Matthew Wolff’s mental health most important in joining LIV Golf Series

USATSI 17764926Matthew Wolff Masters

NORTH PLAINS, Ore. — There was a time in Matthew Wolff’s life when getting out of bed was more difficult than any shot he has faced on a golf course. A time when the last thing he wanted was to travel to another event and be around people and, “screw up in front of everyone.”

A time when Wolff realized money and fame had nothing to do with happiness.

That time was just 14 months ago, after Wolff, a celebrated member of the PGA Tour rookie class of 2019, already had won a tour event, finished in the top four of two majors, including runner-up at the 2020 U.S. Open, and earned more than $3.5 million in prize money.

Matthew Wolff

Matthew Wolff plays his shot from the 14th tee during the second round of The Honda Classic golf tournament. (Photo: Sam Navarro-USA TODAY Sports)

“It’s hard when you’re out there struggling and you’ve got to play three, four weeks in a row, and you feel like you’re in a rut,” Wolff said. “You feel like you just can’t get out of it.”

Wolff sat at the podium for his first news conference as a member of the LIV Golf Series Tuesday and talked about something he had done very little of in 2021. Something he worked hard to regain after taking off two months from the PGA Tour in the spring of last year to prioritize his mental health.

“I haven’t given many interviews recently but I feel like I’m sounding the best that I’ve sounded in a long time,” said Wolff, the 23-year-old from Jupiter. “I have a smile on my face. I’m happy. I’m smiling. I mean, I feel a little different, honestly. It feels great to be here.”

Wolff made his LIV Golf debut Thursday at Pumpkin Ridge Golf Club outside of Portland.

Golfers who joined LIV have done so knowing the repercussions of being aligned with a venture financed by Saudi Arabia’s Public Investment Fund. That’s a personal decision each had to make.

And no matter the talking points they have been coached to say, the biggest reason for joining LIV is the money Greg Norman’s group is throwing around. But for Wolff, this is something he believes is beneficial beyond watching his accounts grow.

This is about finding the right balance in his life and realizing his mental health is greater than anything he can accomplish on a golf course.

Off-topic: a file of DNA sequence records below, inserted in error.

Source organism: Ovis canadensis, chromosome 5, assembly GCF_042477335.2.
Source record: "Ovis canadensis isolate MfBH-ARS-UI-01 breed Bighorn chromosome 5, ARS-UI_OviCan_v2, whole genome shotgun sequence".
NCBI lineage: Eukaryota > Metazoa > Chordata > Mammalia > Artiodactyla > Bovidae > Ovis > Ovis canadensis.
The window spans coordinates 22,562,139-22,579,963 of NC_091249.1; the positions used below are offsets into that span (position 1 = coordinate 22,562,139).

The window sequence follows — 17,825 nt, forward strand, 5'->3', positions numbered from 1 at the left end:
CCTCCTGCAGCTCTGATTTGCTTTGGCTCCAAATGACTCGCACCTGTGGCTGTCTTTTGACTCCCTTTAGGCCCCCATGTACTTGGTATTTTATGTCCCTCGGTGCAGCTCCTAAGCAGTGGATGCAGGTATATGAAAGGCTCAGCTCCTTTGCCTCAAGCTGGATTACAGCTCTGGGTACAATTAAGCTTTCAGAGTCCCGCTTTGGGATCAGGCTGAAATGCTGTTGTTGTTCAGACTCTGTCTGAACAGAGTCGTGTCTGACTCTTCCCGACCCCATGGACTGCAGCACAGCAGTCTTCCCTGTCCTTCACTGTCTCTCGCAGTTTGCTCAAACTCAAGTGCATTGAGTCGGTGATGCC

Wolff had difficult 2020 Masters

Matthew Wolff Masters

Matthew Wolff tees off on the 15th hole during the second round of The Masters golf tournament at Augusta National GC. Mandatory Credit: Michael Madrid-USA TODAY Sports

The first outward sign of Wolff’s struggles was at the 2020 Masters when he was disqualified for signing an incorrect scorecard following his second round. He played with no passion, looking disinterested according to reports. Although he had withdrawn from two tournaments the previous two months, he was dealing with a wrist injury.

After missing the cut in New Orleans two weeks following the Masters, Wolff decided he needed to work on himself more than his game.

“Mental illness or not being happy, that’s an injury, and people don’t look at it as that,” he said at the Northern Trust last August. “People look at it as – ‘oh, you’re not happy,’ or ‘you’re a little screwed up in the head, you’re just playing bad. (They say) Get over it, keep on working.’

“But it’s more than that, it’s more than just how you play. It’s about enjoying yourself. If you don’t feel right, if you don’t feel like you want to be out there … Some of the feelings that I had were like getting up in the morning knowing I had to get out of bed and just like not being able to, being like I don’t want to get out of bed.

“If you don’t feel a hundred percent right, no matter if it’s physical or mental, it is an injury. And you should be able to rehab and take your time in order to get to a place where you need to be.”

Wolff then had back-to-back top 5 finishes last fall at the Shriners Children’s Open and World Wide Technology Championship at Mayakoba. The results, though, have been underwhelming of late, missing six cuts in his last nine events starting with the Honda Classic in February.

But for Wolff, golf now is secondary.

Wolff playing on Phil Mickelson’s team this week

Wolff will embrace several aspects of LIV’s format. A reduced schedule – eight events this year but expected to increase to 10 next year and 14 in 2024 – 54-hole tournaments like he played while at Oklahoma State where he was the 2019 NCAA individual champion, and the team component.

Wolff is on the Hy Flyers, captained by Phil Mickelson and including Bernd Wiesberger and Itthipat Buranatanyarat.

“It just kind of gives me that perfect balance of being able to enjoy my time off the golf course and even when I’m not at a tournament, be able to go travel and work,” he said. “I feel like, honestly, because of the little breaks that we get as well, when you’re just playing one week and then you have some time off, I feel like I’m going to be excited to come to every tournament.”

Tom D’Angelo is a journalist at the Palm Beach Post. You can reach him at